Pope may drop by PH in August, says CBCP official
MANILA, Philippines — Pope Francis may drop by the Philippines in August to visit the victims of supertyphoon “Yolanda” (Haiyan), which ravaged a large swathe of the Visayas late last year, according to an official of a Catholic Bishops’ Conference of the Philippines (CBCP) office.
Should it push through, the government must speed up rehabilitation programs in the places devastated by Yolanda as the papal visit would again put the Philippines in a global spotlight, remarked Fr. Conegundo Garganta, executive secretary of the CBCP Episcopal Commission on Youth and the head of the Filipino delegation to the upcoming 6th Asian Youth Day (AYD).
“Perhaps, the presence of the Pope can pressure the government and many other sectors to really rise up to the demands and responsibilities to provide change or uplift the condition of the survivors,” said Garganta.
Talks about the papal visit to Eastern Visayas circulating among the clergy was confirmed by the Pope’s envoy, Cardinal Robert Sarah, president of the Pontifical Council Cor Unum during his trip to Leyte late last January.
Sarah announced the pontiff’s intention to visit typhoon-stricken areas in the region during a mass he celebrated in a church in Palo, one of the worst-hit localities, said the CBCP through its official news service CBCP News.
It noted that the planned papal visit would come after the 6th AYD to be held in South Korea five months from now.
Garganta stressed that the government would not want to be “placed in a difficult situation” if the Pope himself would see the snail-paced rehabilitation efforts in the places hit by the deadly typhoon, which killed more than 6,000 people and left hundreds of thousands of families homeless.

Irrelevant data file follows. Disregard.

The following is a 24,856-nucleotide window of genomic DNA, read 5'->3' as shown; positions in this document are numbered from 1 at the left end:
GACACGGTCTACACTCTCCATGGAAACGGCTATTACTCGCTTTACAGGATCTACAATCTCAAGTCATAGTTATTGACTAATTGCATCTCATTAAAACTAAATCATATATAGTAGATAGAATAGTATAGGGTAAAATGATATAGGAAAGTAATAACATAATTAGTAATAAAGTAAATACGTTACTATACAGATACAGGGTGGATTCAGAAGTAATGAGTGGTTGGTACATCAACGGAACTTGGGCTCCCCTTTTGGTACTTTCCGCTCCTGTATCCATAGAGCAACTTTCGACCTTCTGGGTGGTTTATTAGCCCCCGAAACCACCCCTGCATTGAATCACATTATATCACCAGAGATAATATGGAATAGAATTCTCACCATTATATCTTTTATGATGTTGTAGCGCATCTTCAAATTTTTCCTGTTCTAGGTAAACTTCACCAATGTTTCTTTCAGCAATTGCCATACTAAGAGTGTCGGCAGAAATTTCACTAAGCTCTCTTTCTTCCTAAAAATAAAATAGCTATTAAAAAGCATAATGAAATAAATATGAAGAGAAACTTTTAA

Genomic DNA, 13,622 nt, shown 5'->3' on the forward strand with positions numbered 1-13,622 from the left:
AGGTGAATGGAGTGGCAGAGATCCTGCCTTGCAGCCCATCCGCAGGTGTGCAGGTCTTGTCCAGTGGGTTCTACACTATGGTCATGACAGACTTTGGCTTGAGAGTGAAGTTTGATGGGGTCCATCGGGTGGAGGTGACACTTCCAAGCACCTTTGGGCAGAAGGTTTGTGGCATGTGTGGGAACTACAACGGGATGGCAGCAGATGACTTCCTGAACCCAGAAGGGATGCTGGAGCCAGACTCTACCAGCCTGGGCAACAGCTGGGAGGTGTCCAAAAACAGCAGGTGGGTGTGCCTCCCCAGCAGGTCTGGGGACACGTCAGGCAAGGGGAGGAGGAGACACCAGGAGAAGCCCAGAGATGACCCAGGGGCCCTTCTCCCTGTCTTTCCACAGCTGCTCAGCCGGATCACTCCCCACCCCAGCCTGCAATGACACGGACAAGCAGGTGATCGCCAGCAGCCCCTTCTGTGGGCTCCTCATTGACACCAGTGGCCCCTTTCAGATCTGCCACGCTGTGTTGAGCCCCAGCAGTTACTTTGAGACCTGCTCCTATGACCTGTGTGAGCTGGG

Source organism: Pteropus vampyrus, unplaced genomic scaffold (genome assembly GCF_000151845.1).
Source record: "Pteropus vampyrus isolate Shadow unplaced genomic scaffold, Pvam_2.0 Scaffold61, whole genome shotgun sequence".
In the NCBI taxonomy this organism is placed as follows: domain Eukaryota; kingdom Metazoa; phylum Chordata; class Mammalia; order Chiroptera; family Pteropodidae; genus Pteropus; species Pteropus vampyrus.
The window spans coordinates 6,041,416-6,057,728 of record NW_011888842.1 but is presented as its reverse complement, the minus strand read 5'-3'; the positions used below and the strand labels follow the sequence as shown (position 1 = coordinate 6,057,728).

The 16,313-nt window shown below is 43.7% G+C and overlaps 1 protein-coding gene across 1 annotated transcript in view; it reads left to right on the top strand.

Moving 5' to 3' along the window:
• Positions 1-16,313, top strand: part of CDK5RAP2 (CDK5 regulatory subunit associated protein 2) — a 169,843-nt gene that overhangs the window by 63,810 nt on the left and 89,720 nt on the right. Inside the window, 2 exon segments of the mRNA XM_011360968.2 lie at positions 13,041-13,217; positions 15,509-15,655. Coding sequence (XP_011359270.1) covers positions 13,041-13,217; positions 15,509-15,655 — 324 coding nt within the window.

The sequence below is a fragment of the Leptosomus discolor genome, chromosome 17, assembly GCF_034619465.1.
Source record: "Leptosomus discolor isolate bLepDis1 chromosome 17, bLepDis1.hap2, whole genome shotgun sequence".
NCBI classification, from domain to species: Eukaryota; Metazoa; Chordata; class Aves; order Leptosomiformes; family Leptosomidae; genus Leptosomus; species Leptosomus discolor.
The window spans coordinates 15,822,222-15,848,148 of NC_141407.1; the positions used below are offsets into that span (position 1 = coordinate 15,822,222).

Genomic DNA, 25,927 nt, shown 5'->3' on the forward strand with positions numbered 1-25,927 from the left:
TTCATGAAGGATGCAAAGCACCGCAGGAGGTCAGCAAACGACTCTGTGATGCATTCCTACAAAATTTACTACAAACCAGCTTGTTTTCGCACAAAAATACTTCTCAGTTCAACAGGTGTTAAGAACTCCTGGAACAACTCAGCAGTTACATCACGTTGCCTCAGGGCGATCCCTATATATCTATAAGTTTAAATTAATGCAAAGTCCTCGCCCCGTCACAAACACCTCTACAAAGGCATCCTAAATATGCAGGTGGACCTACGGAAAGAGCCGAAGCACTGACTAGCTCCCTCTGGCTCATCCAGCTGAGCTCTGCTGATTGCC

Many, particularly those greatly affected by Yolanda, the strongest typhoon to ever hit the land, have criticized the government and voiced frustration over its delayed post-disaster response.
Last week, Mr. Aquino apologized for the government’s shortcomings to a student who has been studying in Manila but hailed from Tacloban City, among the areas hardest hit by the supertyphoon.
The President admitted that post-disaster response could have been faster but pointed to the magnitude of the typhoon, which prevented the government from providing immediate assistance to disaster victims.
“The Pope’s visit would be a blessing to challenge the government and our leaders because the presence of international media may push people to do positive change to the lives of the victims of the typhoon,” added Garganta.
The priest added that Pope Francis’ visit to the Philippines would be a “real blessing” for Filipinos.
“We can only hope but if it happens, it will be a blessing for our people to see the Vicar of Christ, especially those who are still in pain and sorrow because of the typhoon and because not much improvement has taken place since the calamity struck,” he pointed out.
The last pope to visit the Philippines was Blessed John Paul II. In his second and last visit, John Paul II celebrated the closing mass of the 1995 World Youth Day in Manila, which was touted as the largest papal gathering in Roman Catholic history.
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